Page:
Tea cups and teapotsAll posts in the Tea cups and teapots category
I’m celebrating the advent of winter with a snuffly nose this year, so in light of my decreased capacity for sensing aromas, I’ve decided to forego the tea review and write instead about Teas Etc’s new tea travel mug.
Last year, when I put together my article about tea travel mugs, Teas Etc’s travel mug came out as one of my top two picks. With the release of their new BPA-free Tea Traveler, Teas Etc generously sent me two Travelers for review — one for me, one for Bec.
While browsing on eBay for tetsubins, I came across this gorgeous tetsubin.
Beautiful, no? Suffice it to say, at $20,000 USD it’s a little out of my price range!
From the seller’s description:
Approximately late 19th century, museum quality metal work, Japanese tetsubin teapot with exquisite and impressive gold and silver inlay work depicting beautiful floral motif and bird. It is excellent in condition. No repair, no cracks or chips, no leaking. This is the best of the best quality tetsubin teapot I have ever seen. Its quality is the highest and its condition is so excellent, and so I am very much confident to this museum quality masterpiece.
Just a few weeks after I received the Travel Buddy tea mug for Sinterklaas, the folks at Copco sent me the latest addition to their Total Tea range: a stainless steel tea thermal mug.
There are a few things I really like about the Copco thermal tumbler, but there is one definite standout feature: the twist-to-stop steeping feature, a device that allows you to control how long your tea steeps for. It’s simple, intuitive and shows that Copco understand tea drinkers’ needs.
This year for Sinterklaas (the Dutch, superior version of Santa Clause), the great Sint gifted me with a Travel Buddy Tea Travel Mug. Seems like the Sint must have read my post about travel tea mugs. Thanks Sint! Finally I can enjoy a nice cup of tea on the train in the mornings.
This particular Travel Buddy was bought in Malaysia, but since getting it I have noticed it in a shop here in Melbourne, as well as on Pure Puer. For any of you considering buying one, here are my thoughts.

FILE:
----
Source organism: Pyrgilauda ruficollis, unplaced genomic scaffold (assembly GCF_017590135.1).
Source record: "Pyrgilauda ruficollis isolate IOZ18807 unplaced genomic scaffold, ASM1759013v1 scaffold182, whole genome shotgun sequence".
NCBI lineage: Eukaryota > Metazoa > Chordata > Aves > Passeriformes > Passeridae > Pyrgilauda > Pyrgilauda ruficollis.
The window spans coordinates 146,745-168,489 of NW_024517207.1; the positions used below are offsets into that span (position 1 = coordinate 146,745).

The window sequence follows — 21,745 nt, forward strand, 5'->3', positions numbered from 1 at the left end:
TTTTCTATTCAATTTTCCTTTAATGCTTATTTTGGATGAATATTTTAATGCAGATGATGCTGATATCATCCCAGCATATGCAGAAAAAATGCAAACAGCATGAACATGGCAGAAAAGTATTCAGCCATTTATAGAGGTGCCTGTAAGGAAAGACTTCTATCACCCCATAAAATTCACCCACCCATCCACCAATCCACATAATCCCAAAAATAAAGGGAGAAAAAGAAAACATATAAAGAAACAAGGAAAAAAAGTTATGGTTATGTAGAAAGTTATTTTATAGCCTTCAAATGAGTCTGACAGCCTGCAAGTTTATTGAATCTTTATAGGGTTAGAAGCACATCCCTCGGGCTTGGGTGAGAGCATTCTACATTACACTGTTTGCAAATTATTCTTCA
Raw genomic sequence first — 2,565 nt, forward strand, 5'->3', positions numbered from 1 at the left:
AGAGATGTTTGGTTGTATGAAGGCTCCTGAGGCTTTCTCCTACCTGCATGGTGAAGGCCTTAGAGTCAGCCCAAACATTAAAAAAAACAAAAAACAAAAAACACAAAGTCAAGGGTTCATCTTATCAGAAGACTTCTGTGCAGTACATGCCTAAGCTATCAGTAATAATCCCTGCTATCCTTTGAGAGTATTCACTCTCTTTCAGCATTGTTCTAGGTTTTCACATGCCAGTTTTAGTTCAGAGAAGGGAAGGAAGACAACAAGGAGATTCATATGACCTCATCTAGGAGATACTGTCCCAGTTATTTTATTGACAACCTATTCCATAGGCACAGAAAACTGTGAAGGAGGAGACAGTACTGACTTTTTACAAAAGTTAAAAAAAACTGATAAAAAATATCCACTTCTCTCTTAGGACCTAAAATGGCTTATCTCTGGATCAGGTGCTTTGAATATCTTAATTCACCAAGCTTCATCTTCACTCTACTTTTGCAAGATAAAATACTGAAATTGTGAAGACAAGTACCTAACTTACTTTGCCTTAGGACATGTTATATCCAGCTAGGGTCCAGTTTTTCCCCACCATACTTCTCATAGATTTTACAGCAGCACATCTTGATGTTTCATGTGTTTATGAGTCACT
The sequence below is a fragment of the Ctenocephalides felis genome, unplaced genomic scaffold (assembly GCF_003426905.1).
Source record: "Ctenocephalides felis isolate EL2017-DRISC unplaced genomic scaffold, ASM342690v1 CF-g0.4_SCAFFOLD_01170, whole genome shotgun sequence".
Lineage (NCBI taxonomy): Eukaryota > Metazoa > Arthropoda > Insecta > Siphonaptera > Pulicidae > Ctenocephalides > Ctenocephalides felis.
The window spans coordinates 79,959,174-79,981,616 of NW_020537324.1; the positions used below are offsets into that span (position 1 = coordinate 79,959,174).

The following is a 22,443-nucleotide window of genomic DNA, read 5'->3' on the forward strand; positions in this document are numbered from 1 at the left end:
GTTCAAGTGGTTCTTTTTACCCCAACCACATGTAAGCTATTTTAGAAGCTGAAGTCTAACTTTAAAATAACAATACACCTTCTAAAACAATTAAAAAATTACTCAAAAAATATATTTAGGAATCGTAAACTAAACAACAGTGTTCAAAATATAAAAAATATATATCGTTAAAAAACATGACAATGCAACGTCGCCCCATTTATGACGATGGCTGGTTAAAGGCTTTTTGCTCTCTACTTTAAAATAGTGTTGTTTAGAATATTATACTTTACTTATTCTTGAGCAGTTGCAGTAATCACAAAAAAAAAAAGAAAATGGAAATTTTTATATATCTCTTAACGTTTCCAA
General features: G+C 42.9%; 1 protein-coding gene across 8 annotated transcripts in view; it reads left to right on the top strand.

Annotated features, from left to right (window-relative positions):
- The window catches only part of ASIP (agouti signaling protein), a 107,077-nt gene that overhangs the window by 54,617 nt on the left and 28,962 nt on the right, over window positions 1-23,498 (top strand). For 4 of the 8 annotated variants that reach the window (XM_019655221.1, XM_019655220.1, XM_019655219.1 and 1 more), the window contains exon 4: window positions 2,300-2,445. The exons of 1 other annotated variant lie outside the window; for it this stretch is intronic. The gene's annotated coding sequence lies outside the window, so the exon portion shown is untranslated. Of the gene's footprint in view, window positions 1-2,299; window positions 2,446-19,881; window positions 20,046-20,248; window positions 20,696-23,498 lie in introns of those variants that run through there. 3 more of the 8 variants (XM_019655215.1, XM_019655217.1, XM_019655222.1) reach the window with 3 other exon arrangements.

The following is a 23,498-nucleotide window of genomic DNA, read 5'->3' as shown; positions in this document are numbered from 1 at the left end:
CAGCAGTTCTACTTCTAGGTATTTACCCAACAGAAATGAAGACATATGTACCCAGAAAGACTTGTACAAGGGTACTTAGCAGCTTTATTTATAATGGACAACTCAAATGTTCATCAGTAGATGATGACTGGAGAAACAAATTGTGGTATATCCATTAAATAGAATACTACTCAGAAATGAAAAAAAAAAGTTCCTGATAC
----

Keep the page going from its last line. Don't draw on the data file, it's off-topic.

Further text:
How photogenic is yixing teaware?
Technically, when you buy someone a present it’s supposed to be because they want it, not because you want it.
But I seriously love this tokoname teapot I bought for Bec this Christmas. I got her a green tea starter pack from O-Cha, which means you pick a teapot, cup, tea and extra accessories or tea and get a 10% discount.
How cool is this?
The Steampunk Teapot is the work of Michael Morarity. It’s inspired by steampunk, which according to that great arbiter of all human argument, Wikipedia, is a sub-genre of the “fantasy and speculative fiction that came into prominence in the 1980s and early 1990s.
I have a tendency to lose travel mugs. This year I’ve lost two. The first one I left at a post office ? 15 minutes later I returned to see if it was there or if someone had handed it over to the staff, but no. Someone just took it. How did I lose the second one? Left it on the train. As simple as that.
But it’s awfully handy having a travel mug, so lately I’ve been checking out some of the options available out there. Turns out there is quite a bit of choice for those of us who like to take their tea on the road. In this post I’ve compiled a list of some of the factors to consider and a run-down of some of the best choices available to tea drinkers.